The Impact of an Imperfect Christian Woman

January 8, 2013


I love hot tea.  And hot tea always reminds me of Betty.

About sixteen years ago, I think it was on Tuesday evenings, five of us young women would sit around Betty's oval shaped kitchen table for Bible study.   Warm tea was always waiting for us, in a lovely porcelain teapot, sometimes adorned by a knitted tea cozy.  Our small teacups sat before us ready for tea.     

Betty's house was quiet except for us in the kitchen.  Her husband was usually either still out at the office or someplace else in the house.  Their two adult children had long left home.   

I was fortunate to find Betty's Bible study.  My church was big, and at the time Bible Studies and Small Groups were organized based on your lifestyle.  Whatever group you fit into based on your age, marital status and such, pretty much determined much of what you were involved in at the church.  If you were single, you went to the Singles Bible study, if you were married with young kids, you attended the Married with Kids Bible study and so on.

Feeling limited in the Singles group, I eventually ventured outside that group to find something more compatible with what God was doing in me and my life at the time.   I discovered a Sunday morning Bible Study at the church, with adults of varying ages and marital statuses.  Someone there told me about Betty's Bible study. 

One of the things I most cherished about Betty was her authenticity.  She and I met for breakfast a few times outside of the study.  I remember her sharing with me that when she no longer had the energy to keep up with her husband, she made the decision to no longer accompany him when he traveled on short term mission trips with the church.   For her to say, "Honey, I can't" was a courageous thing. 

Christian women think they must do and be everything, especially when it comes to church ministry and even more when it's something their husband is a part of.       

Not only was it courageous but when she shared it, I remember thinking how unusual it was for her, a seasoned Christian mentor and leader,  to share a personal side of herself that way.  I admired her for doing so.  

Betty also shared that growing up in the church had not been easy for her, and that the church could be downright cruel at times.   As an adult she had to work through her relationship with God and learn to see him as a loving God, not the punisher she'd learned to believe He was. 

Betty was the first "open" Imperfect Christian Woman that I had met.  Imperfect in the sense that she was not afraid to be real and reveal her flaws.   All the other women leaders I'd seen or met had never done that.  I got the impression that they were nearly perfect.  Betty had no idea how her authenticity made an impact on me.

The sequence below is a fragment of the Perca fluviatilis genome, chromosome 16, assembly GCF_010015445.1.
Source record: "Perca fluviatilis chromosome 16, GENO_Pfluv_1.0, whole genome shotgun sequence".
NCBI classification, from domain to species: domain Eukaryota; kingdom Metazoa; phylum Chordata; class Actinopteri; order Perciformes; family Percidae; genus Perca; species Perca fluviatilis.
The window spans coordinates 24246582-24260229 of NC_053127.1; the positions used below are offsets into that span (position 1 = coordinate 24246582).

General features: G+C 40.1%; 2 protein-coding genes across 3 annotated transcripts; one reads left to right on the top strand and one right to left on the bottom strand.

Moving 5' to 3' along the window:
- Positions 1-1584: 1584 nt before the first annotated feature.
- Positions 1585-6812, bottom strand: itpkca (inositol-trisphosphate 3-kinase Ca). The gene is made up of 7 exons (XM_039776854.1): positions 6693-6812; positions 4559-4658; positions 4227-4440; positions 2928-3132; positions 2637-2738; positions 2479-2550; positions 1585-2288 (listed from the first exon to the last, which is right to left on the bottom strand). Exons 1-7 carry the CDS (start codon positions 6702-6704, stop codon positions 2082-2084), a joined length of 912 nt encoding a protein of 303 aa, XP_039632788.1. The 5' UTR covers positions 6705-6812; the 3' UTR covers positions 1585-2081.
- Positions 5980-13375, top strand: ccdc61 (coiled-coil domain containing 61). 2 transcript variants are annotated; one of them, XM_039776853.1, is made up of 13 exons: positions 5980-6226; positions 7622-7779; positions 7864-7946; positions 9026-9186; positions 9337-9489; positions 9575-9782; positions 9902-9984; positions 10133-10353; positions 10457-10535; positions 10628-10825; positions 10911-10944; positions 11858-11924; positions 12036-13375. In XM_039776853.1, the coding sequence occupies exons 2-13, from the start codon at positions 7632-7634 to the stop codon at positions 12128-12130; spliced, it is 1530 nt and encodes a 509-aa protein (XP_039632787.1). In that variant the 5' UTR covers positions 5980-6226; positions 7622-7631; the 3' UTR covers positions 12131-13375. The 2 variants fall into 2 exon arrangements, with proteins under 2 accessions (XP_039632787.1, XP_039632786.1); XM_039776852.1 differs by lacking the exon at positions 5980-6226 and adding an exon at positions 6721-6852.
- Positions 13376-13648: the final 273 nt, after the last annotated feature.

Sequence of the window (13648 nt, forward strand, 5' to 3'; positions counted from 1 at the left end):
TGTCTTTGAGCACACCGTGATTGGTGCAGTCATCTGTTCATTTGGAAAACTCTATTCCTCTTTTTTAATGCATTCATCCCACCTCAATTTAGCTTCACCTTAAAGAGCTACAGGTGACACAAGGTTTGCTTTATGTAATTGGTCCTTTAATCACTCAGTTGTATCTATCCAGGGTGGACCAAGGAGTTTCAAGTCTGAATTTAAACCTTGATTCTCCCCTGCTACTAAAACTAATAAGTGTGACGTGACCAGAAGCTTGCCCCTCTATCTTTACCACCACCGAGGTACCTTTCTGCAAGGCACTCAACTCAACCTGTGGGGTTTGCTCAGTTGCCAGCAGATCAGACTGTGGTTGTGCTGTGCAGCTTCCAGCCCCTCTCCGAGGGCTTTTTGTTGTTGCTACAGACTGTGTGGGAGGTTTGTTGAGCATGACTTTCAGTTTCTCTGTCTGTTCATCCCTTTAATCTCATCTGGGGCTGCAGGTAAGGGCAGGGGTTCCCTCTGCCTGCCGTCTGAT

Like Betty, I also grew up seeing God as a punisher rather than a loving Father.  Because of Betty I realized I needed to begin to understand God in the right way.  And much later as a wife, I remembered Betty when I had to tell my husband, "Honey, I can't" when he wanted us to be in a ministry together that God had not called me to.    

Betty was in her 60's at the time.  She grew up in an era where women did not share their flaws or even admit having them.   It wasn't the proper (or pretty) thing to do.  

It was an honor to be in Betty's company.  Through her, God was implanting in me the need to be my real, Imperfect self I had spent practically my entire life in a tug of war between my Imperfect self and the Perfect outward facade that started when I was a young girl.  I continued to spend many more years in that tug-of-war, but Betty watered the  Imperfect seed that I am now attempting to live out.    

I knew that Betty was quietly unique and outside the box.  Her husband had a prominent career and was one of the church founders.   I'd never seen her on the church stage.  But I know she made an impact on all of the women who came across her path and sat at her kitchen table.

The wonderful thing about the Bible study was that even though Betty was our mentor, she valued our voices and what we had to say.  It wasn't a robotic study where we simply went around the table answering question #1, #2, #3 and #4.  Nor was it a one-woman monologue while we sat as passive listeners.   

Sometimes we got off the study a bit and would ask Betty about other Christian related matters.  We once had questions about women's roles in the church, and Scriptures that we didn't understand.  One of those Scriptures being "a woman must be silent in the church."

"But I don't want to be quiet,"  one woman blurted.   

As we all laughed there was comfort in knowing we were in a safe place where we could share, be open with one another and learn from someone who had gone before us.